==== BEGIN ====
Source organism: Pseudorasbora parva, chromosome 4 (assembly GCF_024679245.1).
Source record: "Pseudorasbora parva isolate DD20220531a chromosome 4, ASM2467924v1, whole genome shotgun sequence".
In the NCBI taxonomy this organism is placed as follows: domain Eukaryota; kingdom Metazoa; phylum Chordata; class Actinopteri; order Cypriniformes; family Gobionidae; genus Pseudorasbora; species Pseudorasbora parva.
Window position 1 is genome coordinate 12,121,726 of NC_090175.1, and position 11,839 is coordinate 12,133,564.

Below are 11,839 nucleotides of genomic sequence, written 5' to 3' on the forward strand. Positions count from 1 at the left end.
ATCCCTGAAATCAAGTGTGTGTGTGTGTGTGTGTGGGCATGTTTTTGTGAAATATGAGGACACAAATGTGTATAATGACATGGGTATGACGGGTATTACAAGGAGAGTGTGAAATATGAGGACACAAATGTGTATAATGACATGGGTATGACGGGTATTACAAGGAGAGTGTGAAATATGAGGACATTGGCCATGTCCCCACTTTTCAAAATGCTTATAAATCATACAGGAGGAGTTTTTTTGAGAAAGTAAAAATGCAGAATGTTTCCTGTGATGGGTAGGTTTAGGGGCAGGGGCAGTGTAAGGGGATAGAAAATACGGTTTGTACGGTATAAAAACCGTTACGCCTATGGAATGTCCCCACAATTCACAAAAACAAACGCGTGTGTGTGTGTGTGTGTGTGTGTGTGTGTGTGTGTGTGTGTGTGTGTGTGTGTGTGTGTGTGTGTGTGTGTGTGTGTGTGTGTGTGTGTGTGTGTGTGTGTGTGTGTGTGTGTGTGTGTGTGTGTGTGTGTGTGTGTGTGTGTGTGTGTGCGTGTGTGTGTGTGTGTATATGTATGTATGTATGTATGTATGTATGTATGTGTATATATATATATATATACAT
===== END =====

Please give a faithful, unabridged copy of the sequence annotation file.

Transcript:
Source organism: Pseudorasbora parva, chromosome 4 (assembly GCF_024679245.1).
Source record: "Pseudorasbora parva isolate DD20220531a chromosome 4, ASM2467924v1, whole genome shotgun sequence".
In the NCBI taxonomy this organism is placed as follows: domain Eukaryota; kingdom Metazoa; phylum Chordata; class Actinopteri; order Cypriniformes; family Gobionidae; genus Pseudorasbora; species Pseudorasbora parva.
Window position 1 is genome coordinate 12,121,726 of NC_090175.1, and position 11,839 is coordinate 12,133,564.

Below are 11,839 nucleotides of genomic sequence, written 5' to 3' on the forward strand. Positions count from 1 at the left end.
ATCCCTGAAATCAAGTGTGTGTGTGTGTGTGTGTGGGCATGTTTTTGTGAAATATGAGGACACAAATGTGTATAATGACATGGGTATGACGGGTATTACAAGGAGAGTGTGAAATATGAGGACACAAATGTGTATAATGACATGGGTATGACGGGTATTACAAGGAGAGTGTGAAATATGAGGACATTGGCCATGTCCCCACTTTTCAAAATGCTTATAAATCATACAGGAGGAGTTTTTTTGAGAAAGTAAAAATGCAGAATGTTTCCTGTGATGGGTAGGTTTAGGGGCAGGGGCAGTGTAAGGGGATAGAAAATACGGTTTGTACGGTATAAAAACCGTTACGCCTATGGAATGTCCCCACAATTCACAAAAACAAACGCGTGTGTGTGTGTGTGTGTGTGTGTGTGTGTGTGTGTGTGTGTGTGTGTGTGTGTGTGTGTGTGTGTGTGTGTGTGTGTGTGTGTGTGTGTGTGTGTGTGTGTGTGTGTGTGTGTGTGTGTGTGTGTGTGTGTGTGTGTGTGTGTGTGTGTGCGTGTGTGTGTGTGTGTATATGTATGTATGTATGTATGTATGTATGTATGTGTATATATATATATATATACAT